Fire Chief Asks Everyone to 'Pay It Forward'
To honor the memory of those who sacrificed their lives on 9/11, Fort Lee Fire Chief Keith Sabatino uses social media to create a social movement.
Buying coffee for the person standing in line behind you at Starbucks. Allowing someone else to take that prime parking spot you had been waiting for at the mall. Buying cold bottled water for a road repair crew.
These are just some of the random acts of kindness performed last year on the tenth anniversary of 9/11 by those people who participated in the first "Pay It Forward," a Facebook event created by Fort Lee Fire Chief Keith Sabatino to honor those who sacrificed their lives on September 11, 2001--especially the 343 firefighters.
"Firefighters go into burning buildings and help people they don't know and they don't look for anything in return," Sabatino said. "Pay It Forward is based on that concept--do a random act of kindness for one person and ask nothing in return.
The concept came to Sabatino last July while watching the 2000 movie Pay It Forward starring Kevin Spacey, Haley Joel Osment and Helen Hunt. Considering the power that the collective impact of each simple act of kindness would have on the world, Sabatino decided to use social media to create a social movement. That day he created a Facebook page inviting his friends to attend the event and asked them to invite their friends, in return.
"The tenth anniversary of 9/11 was coming up and I thought asking people to join me in doing random acts of kindness would be a great way to honor those who died and make it a better day for those who live," Sabatino explained. "My goal was to get 1000 people."
Within the hour 200 people had signed on. By the end of the night, he had already reached his goal of 1,000.
"I couldn't believe how fast 'Pay It Forward' took off," Sabatino said.
By the time of the tenth anniversary of 9/11 over 85,000 people had committed to do a random act of kindness. One of the people who joined Sabatino's Facebbok page is Catherine Ryan Hyde, the author of Pay It Forward, the novel upon which the movie was based.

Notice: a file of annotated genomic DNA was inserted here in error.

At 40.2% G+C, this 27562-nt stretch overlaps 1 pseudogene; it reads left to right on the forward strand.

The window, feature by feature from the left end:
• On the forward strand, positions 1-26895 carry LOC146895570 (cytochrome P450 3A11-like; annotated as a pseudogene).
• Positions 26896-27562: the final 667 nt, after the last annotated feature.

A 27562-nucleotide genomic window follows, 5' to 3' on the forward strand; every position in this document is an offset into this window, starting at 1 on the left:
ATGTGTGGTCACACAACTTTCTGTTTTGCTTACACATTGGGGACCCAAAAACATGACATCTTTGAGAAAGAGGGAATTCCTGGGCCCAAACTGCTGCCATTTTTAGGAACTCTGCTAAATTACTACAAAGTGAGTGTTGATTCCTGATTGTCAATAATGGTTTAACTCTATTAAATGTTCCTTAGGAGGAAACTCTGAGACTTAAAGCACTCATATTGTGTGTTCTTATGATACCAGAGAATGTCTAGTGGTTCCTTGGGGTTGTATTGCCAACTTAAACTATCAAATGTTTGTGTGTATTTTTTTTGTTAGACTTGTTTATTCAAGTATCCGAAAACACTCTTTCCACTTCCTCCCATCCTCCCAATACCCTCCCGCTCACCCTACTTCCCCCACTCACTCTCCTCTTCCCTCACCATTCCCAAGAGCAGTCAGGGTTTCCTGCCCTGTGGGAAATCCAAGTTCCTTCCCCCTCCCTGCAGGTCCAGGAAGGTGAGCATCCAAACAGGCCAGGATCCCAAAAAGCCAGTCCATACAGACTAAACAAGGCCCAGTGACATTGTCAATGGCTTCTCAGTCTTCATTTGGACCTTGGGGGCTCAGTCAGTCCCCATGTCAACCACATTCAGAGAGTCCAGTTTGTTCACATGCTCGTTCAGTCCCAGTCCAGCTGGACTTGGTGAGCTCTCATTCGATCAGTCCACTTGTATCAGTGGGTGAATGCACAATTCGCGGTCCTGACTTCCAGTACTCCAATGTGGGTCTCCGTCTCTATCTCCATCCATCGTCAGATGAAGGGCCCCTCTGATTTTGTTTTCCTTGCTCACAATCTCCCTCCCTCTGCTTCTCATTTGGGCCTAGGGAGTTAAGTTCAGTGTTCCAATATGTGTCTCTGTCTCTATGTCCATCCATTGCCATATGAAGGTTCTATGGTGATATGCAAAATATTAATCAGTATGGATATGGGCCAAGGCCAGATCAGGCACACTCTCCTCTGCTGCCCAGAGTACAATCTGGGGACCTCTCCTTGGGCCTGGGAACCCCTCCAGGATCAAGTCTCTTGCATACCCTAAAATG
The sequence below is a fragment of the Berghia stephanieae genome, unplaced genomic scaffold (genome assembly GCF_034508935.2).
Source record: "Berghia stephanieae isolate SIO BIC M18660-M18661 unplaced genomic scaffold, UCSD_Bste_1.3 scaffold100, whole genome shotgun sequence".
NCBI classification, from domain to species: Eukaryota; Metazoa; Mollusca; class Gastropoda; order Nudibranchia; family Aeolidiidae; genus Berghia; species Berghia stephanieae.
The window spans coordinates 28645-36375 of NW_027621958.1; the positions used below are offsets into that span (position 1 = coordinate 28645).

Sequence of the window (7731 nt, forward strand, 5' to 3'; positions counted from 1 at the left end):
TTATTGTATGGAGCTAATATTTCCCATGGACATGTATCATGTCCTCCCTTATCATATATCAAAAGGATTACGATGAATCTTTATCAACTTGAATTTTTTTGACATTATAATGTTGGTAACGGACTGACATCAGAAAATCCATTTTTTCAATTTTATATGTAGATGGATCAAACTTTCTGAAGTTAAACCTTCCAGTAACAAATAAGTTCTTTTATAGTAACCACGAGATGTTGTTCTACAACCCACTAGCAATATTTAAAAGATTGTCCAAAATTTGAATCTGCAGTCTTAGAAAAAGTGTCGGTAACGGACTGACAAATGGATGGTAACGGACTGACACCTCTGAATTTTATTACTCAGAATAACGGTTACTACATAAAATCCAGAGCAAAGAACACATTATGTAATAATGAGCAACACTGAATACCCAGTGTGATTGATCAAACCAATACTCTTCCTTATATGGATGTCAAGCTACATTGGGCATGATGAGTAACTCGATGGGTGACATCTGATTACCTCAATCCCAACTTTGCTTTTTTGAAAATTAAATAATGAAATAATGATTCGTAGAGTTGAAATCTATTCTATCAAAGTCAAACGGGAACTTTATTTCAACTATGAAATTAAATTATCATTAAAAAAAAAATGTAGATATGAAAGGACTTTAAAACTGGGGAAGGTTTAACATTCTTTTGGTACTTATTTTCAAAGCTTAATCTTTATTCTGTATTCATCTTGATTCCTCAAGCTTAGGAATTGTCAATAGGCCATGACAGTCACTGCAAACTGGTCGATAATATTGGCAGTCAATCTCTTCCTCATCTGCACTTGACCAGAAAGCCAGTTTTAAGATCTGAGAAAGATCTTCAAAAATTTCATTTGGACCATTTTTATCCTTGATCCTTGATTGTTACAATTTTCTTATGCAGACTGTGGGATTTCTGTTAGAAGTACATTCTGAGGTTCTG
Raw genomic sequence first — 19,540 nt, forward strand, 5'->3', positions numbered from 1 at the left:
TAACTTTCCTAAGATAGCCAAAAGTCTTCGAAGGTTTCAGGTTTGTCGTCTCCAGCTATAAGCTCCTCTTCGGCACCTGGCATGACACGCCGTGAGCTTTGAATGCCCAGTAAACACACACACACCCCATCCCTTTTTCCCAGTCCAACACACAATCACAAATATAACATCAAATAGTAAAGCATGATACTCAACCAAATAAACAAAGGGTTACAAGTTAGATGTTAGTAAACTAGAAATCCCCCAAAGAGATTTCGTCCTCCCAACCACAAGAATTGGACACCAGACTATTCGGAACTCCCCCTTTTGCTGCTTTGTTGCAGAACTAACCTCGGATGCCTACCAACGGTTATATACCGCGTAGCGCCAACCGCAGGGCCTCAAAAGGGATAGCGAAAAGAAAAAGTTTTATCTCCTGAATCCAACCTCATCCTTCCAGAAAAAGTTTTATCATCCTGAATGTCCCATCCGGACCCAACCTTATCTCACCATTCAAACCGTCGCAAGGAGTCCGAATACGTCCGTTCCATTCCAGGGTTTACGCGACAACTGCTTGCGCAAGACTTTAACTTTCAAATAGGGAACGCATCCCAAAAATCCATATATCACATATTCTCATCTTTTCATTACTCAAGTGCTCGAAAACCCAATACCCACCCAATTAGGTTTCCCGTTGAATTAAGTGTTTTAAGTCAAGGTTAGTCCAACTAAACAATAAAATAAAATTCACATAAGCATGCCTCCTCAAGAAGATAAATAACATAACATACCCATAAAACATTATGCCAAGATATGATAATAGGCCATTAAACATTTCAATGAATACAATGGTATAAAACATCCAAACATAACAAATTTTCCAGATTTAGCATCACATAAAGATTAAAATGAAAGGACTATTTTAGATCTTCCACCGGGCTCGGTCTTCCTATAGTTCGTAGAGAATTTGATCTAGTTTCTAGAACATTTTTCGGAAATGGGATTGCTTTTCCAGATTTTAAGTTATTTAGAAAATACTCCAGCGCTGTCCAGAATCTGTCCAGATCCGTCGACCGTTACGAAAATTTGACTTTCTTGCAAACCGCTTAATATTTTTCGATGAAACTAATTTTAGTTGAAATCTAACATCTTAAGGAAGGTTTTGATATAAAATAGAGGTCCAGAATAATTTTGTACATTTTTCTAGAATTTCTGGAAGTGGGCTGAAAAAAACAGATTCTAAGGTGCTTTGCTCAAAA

This year, Sabatino hopes to double that number. In the two weeks since he's launched this year's Facebook page, over 24,000 invitations have gone out and more than 2700 people have committed.
"24,000 invitations have gone out in just two weeks," Sabatino marveled. "And that doesn't include how many more times it will be passed on."
"I wanted to take a really bad day in history and find a way to make it better," he said.
Sabatino reported that a fire department in Arkansas got involved in promoting this event.
Even Sabatino's eight-year old daughter Isabella pays it forward. In her after-school program she plays with an autistic girl who, because of Isabella's patience and kindness, has for the first time connected with another child.
"My friends ask me why I play with her, but I play with her because I want to and it makes her smile. I like to make her smile."
Here's how 'Pay It Forward' works:
Look for opportunities to help someone; do something nice for someone you don't know and from whom you expect nothing in return; if the person wants to thank you or pay you back, ask them instead to “pay it forward” by doing something nice for three people they don’t know and asking all three to do the same; if someone does something nice for you, make a note to perform three acts of kindness for three people you don’t know, and so on.
To learn more about the “Pay it Forward” Sept. 11 event, or to sign on or leave a wall post, click here.